Posted on 30 June 2022

Poor customer experience during the digital commerce payment process hampers sales conversion rates and leaves revenue on the table. Technology leaders can use this article to identify best practices that will improve the customer payment experience and optimize sales conversion rates.

Key aspects

  1. Payment needs and preferences vary greatly from one customer group to another, yet the digital commerce payment process is often one-size-fits-all.

  2. An ever-increasing share of digital commerce transactions are initiated from mobile devices, yet the customers’ experience with mobile payments is often overly complex and a deterrent to sales conversion.

  3. Customers’ payment experience preferences continuously evolve, yet organizations struggle to keep up with those ever-changing wants and needs.

  4. Many options exist to offer a streamlined payment process for digital commerce, but supporting too many can be expensive for your organization and overwhelming to customers.

Digital commerce payments

Personalized experiences have proven to improve sales conversion rates and reduce shopping cart abandonment. A review of more than 125 case studies found that when used at the right touchpoint’s personalization boosts engagement, decreases cart abandonment, and increases revenue (up to 28%) and conversion (up to 71%).

The payment process is the last mile of the customer’s overall purchase experience and the company’s online conversion opportunity, yet it is often overlooked or undeaddressed. Payment is often seen as an administrative task, and not seen as an opportunity for optimization. As a result, digital commerce businesses are leaving money on the table. Browsers who could become customers are instead disengaging due to cumbersome payment check-out experiences.

For digital commerce transactions, most of the customers’ payment experience is driven by the user experience during check-out and this article will focus on those aspects. However, it is important to also consider offline processes that may impact the payment experience. These will often be related to exception processes that could include, for example, payment data error correction, customer care in the event of a potential fraud issue or an offline return.

So how do application leaders ensure that your digital commerce business provides the most ideal and fluid payment process for your customers? See Figure 1 and follow the best practices in this article to create a payment experience that:

  • Adapts to a customers profile

  • Reduces unnecessary customer effort to create a more frictionless experience

  • Adapts continuously to changing customers and technology

  • Controls costs by leveraging the most impactful payment options

Key Components of Digital Commerce Payment Experience

Figure 1. Key Components of Digital Commerce Payment Experience

Personalize the Customer’s Payment Experience

Customer payment preferences vary greatly from one region or country to another. The dominant payment methods in any one geography are influenced by a myriad of factors including:

  1. Culture — Differing attitudes toward everything from technology, the use of debt, likelihood to try before you buy, and more will impact what payment methods are popular in a particular geography.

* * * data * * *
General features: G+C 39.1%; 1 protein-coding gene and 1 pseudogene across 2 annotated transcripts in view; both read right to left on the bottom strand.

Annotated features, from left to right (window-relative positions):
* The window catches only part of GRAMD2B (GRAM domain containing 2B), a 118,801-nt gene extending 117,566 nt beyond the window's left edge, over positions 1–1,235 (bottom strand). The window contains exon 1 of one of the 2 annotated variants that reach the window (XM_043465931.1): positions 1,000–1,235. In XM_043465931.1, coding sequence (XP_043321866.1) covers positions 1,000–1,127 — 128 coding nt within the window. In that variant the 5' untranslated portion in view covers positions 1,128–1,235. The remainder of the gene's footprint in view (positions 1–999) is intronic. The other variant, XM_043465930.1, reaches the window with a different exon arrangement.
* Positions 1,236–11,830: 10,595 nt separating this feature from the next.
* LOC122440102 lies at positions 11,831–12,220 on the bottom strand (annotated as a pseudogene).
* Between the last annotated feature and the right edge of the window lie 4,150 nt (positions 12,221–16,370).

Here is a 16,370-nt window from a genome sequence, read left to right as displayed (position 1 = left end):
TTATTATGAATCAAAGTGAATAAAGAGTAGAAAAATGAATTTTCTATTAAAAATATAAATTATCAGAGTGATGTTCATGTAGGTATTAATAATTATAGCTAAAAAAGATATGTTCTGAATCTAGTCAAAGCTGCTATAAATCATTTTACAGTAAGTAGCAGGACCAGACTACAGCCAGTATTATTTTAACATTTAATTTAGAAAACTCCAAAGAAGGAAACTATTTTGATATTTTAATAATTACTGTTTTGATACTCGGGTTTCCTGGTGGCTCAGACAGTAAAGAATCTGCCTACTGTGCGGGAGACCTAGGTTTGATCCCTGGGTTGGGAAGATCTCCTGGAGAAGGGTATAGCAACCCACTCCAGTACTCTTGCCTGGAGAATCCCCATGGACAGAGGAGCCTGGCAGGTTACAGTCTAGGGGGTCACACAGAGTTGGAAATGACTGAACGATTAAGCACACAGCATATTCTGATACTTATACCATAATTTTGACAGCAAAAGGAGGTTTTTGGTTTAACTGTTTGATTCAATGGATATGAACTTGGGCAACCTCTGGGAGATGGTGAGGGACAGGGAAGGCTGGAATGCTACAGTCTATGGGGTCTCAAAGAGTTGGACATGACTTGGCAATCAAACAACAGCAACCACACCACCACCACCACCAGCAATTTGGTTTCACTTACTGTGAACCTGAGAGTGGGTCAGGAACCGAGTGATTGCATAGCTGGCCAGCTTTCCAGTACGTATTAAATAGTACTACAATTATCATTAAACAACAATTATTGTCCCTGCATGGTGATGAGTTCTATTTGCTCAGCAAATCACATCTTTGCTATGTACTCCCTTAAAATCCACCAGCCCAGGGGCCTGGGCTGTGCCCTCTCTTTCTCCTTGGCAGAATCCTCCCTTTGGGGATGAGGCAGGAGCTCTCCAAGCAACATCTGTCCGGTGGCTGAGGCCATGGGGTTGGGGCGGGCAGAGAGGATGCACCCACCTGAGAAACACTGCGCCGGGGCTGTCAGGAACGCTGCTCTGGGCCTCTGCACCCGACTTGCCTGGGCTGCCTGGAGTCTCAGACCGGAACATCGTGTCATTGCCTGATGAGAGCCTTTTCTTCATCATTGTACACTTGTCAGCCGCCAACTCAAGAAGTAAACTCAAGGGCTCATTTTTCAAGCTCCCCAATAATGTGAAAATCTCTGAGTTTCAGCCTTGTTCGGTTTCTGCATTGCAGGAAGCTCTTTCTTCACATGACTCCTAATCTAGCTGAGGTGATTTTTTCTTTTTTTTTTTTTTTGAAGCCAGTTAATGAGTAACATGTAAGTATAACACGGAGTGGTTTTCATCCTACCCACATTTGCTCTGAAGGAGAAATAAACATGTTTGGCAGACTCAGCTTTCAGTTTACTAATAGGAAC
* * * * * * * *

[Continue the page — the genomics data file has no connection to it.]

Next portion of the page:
2. Regulatory environment — With its local, regional and national regulations, the environment may create headwinds or tailwinds for different types of payments, accelerating or hindering adoption.

  3. Economic climate — An economic downturn will affect buyer behaviors and payment choices differently from an economic boom.

  4. Banking system — In addition to regulatory concerns, the size and structure of a banking system will affect the adoption of bank-based payment methods. For example, a country with a consolidated banking system with few banks or a region with an open banking environment will provide a more fertile ground for bank-based payment innovation than a country with a diverse banking environment distributed across hundreds of independent banks.

  5. Availability of credit — Ease of attaining credit will impact consumer payment behavior and is most often tied to and influenced by all the factors listed above.

  6. Influence of digital giants — Companies like Apple, Alibaba, WeChat that have huge installed user bases are often able to educate and influence those users, increasing or accelerating payment method adoption.


To optimize the customers’ experience, digital commerce application leaders need to adapt the entire commerce buying journey — including the payment transaction — to the unique preferences of the individual customer. An important distinction emerges here regarding two types of personalization of the customers’ experience of the payments process. It’s not “prove you know me” forms of personalization but “help me” forms of personalization that customers value:

  1. Prove you know me. This is a demonstration by the brand that it knows something about the customer.

  2. Help me. The brand makes it easier for the consumer to complete a task or get through a purchase.

Figure 2 illustrates this concept.

Consumer Perceptions of Personalized Messages

Figure 2. Consumer Perceptions of Personalized Messages


Notably, brands experienced a 16% lift in commercial benefit moving from bottom to top quartile performance on the help me category. But if a brand were to move from bottom to top quartile performance when it comes to the prove you know me category the same brand would experience a 4% drop in commercial benefit.

What does this mean for the personalization of payment user experiences? It means providing features along the check-out and payment process that will prove you know the customer, but more importantly can also help the customer. These features designed to help customers could include: